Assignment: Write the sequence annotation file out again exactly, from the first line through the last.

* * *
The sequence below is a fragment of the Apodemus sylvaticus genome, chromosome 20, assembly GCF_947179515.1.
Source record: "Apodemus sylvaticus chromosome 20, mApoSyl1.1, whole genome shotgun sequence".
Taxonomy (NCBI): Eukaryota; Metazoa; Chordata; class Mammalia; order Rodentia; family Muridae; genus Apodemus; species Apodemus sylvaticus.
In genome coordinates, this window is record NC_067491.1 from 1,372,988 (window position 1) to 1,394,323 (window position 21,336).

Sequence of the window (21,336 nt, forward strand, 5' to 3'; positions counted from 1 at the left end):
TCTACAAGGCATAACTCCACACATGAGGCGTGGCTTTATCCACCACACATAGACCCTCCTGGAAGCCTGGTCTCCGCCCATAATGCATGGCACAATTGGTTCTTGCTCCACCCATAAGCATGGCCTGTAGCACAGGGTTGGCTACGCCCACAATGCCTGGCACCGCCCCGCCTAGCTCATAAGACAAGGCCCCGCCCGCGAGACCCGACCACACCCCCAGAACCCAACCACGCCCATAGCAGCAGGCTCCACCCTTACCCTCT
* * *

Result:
The sequence below is a fragment of the Apodemus sylvaticus genome, chromosome 20, assembly GCF_947179515.1.
Source record: "Apodemus sylvaticus chromosome 20, mApoSyl1.1, whole genome shotgun sequence".
Taxonomy (NCBI): Eukaryota; Metazoa; Chordata; class Mammalia; order Rodentia; family Muridae; genus Apodemus; species Apodemus sylvaticus.
In genome coordinates, this window is record NC_067491.1 from 1,372,988 (window position 1) to 1,394,323 (window position 21,336).

Sequence of the window (21,336 nt, forward strand, 5' to 3'; positions counted from 1 at the left end):
TCTACAAGGCATAACTCCACACATGAGGCGTGGCTTTATCCACCACACATAGACCCTCCTGGAAGCCTGGTCTCCGCCCATAATGCATGGCACAATTGGTTCTTGCTCCACCCATAAGCATGGCCTGTAGCACAGGGTTGGCTACGCCCACAATGCCTGGCACCGCCCCGCCTAGCTCATAAGACAAGGCCCCGCCCGCGAGACCCGACCACACCCCCAGAACCCAACCACGCCCATAGCAGCAGGCTCCACCCTTACCCTCT